Programmable metallization cell

Programmable metallization cell

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The programmable metallization cell, or PMC, is a new form of non-volatile
Non-volatile memory
Non-volatile memory, nonvolatile memory, NVM or non-volatile storage, in the most basic sense, is computer memory that can retain the stored information even when not powered. Examples of non-volatile memory include read-only memory, flash memory, ferroelectric RAM, most types of magnetic computer...

 computer memory
Computer memory
In computing, memory refers to the physical devices used to store programs or data on a temporary or permanent basis for use in a computer or other digital electronic device. The term primary memory is used for the information in physical systems which are fast In computing, memory refers to the...

 being developed at Arizona State University
Arizona State University
Arizona State University is a public research university located in the Phoenix Metropolitan Area of the State of Arizona...

 and its spinoff, Axon Technologies.
PMC is one of a number of technologies that are being developed to replace the widely used flash memory
Flash memory
Flash memory is a non-volatile computer storage chip that can be electrically erased and reprogrammed. It was developed from EEPROM and must be erased in fairly large blocks before these can be rewritten with new data...

, providing a combination of longer lifetimes, lower power, and better memory density. Infineon Technologies
Infineon Technologies
Infineon Technologies AG is a German semiconductor manufacturer and was founded on April 1, 1999, when the semiconductor operations of the parent company Siemens AG were spun off to form a separate legal entity. , Infineon has 25,149 employees worldwide...

, who licensed the technology in 2004, refers to it as conductive-bridging RAM, or CBRAM. NEC has a variant called “Nanobridge” and Sony calls their version “electrolytic memory”.

Description


PMC is based on the physical re-location of ion
Ion
An ion is an atom or molecule in which the total number of electrons is not equal to the total number of protons, giving it a net positive or negative electrical charge. The name was given by physicist Michael Faraday for the substances that allow a current to pass between electrodes in a...

s within a solid electrolyte. A PMC memory cell
Memory cell
Memory cell may refer to:* Memory cell, a building block of computer data storage*Memory B cell, an antibody producing cell*Memory T cell, an infection fighting cell...

 is made of two solid metal electrodes, one relatively inert (e.g., tungsten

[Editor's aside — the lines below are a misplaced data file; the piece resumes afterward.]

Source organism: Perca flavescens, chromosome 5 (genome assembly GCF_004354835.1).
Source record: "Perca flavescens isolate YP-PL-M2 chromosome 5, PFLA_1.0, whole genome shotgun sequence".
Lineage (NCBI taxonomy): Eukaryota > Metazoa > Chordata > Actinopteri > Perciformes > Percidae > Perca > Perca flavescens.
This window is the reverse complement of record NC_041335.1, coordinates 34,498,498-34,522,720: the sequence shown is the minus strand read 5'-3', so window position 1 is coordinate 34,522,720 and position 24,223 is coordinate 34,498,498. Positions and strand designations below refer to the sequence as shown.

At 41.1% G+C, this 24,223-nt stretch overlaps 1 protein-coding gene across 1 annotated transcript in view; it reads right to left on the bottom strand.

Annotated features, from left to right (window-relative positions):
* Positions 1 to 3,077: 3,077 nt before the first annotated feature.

Tungsten
Tungsten , also known as wolfram , is a chemical element with the chemical symbol W and atomic number 74.A hard, rare metal under standard conditions when uncombined, tungsten is found naturally on Earth only in chemical compounds. It was identified as a new element in 1781, and first isolated as...

) the other electrochemically active (e.g., silver
Silver
Silver is a metallic chemical element with the chemical symbol Ag and atomic number 47. A soft, white, lustrous transition metal, it has the highest electrical conductivity of any element and the highest thermal conductivity of any metal...

 or copper
Copper
Copper is a chemical element with the symbol Cu and atomic number 29. It is a ductile metal with very high thermal and electrical conductivity. Pure copper is soft and malleable; an exposed surface has a reddish-orange tarnish...

), with a thin film
Thin film
A thin film is a layer of material ranging from fractions of a nanometer to several micrometers in thickness. Electronic semiconductor devices and optical coatings are the main applications benefiting from thin film construction....

 of the electrolyte between them. A control transistor
Transistor
A transistor is a semiconductor device used to amplify and switch electronic signals and power. It is composed of a semiconductor material with at least three terminals for connection to an external circuit. A voltage or current applied to one pair of the transistor's terminals changes the current...

 can also be included in each cell.

When a negative bias is applied to the inert electrode, metal ions in the electrolyte, as well as some originating from the now-positive active electrode, flow in the electrolyte and are reduced (converted to atoms) by electrons from the inert electrode. After a short period of time the ions flowing into the filament form a small metallic "nanowire
Nanowire
A nanowire is a nanostructure, with the diameter of the order of a nanometer . Alternatively, nanowires can be defined as structures that have a thickness or diameter constrained to tens of nanometers or less and an unconstrained length. At these scales, quantum mechanical effects are important —...

" between the two electrodes. The "nanowire
Nanowire
A nanowire is a nanostructure, with the diameter of the order of a nanometer . Alternatively, nanowires can be defined as structures that have a thickness or diameter constrained to tens of nanometers or less and an unconstrained length. At these scales, quantum mechanical effects are important —...

" dramatically reduces the resistance along that path, which can be measured to indicate that the "writing" process is complete.

Actually the nanowire may not be continuous but a chain of electrodeposit islands or nanocrystals. This is likely to prevail at low programming currents (less than 1 microampere) whereas higher programming current will lead to a mostly metallic conductor.

Reading the cell simply requires the control transistor to be switched on, and a small voltage applied across the cell. If the nanowire is in place in that cell, the resistance will be low, leading to higher current, and that is read as a "1". If there is no nanowire in the cell, the resistance is higher, leading to low current, and is read as a "0".

Erasing the cell is identical to writing, but uses a positive bias on the inert electrode. The metal ions will migrate away from the filament, back into the electrolyte, and eventually to the negatively-charged active electrode. This breaks the nanowire and increases the resistance again.

PMC is not the only application of this basic concept, which relates to "nanoionics
Nanoionics
Nanoionics is the study and application of phenomena, properties, effects and mechanisms of processes connected with fast ion transport in all-solid-state nanoscale systems. The topics of interest include fundamental properties of oxide ceramics at nanometer length scales, and fast ion conductor...

". Other prospective applications include dynamically-reroutable electronics, optical switches, and microfluidic valves.

Arizona State University was among the first to perform studies of PMC, developed by the university's Center for Applied Nanoionics. The new technology will presumably be used in commercial products. PMC technology has been licensed to Infineon (Qimonda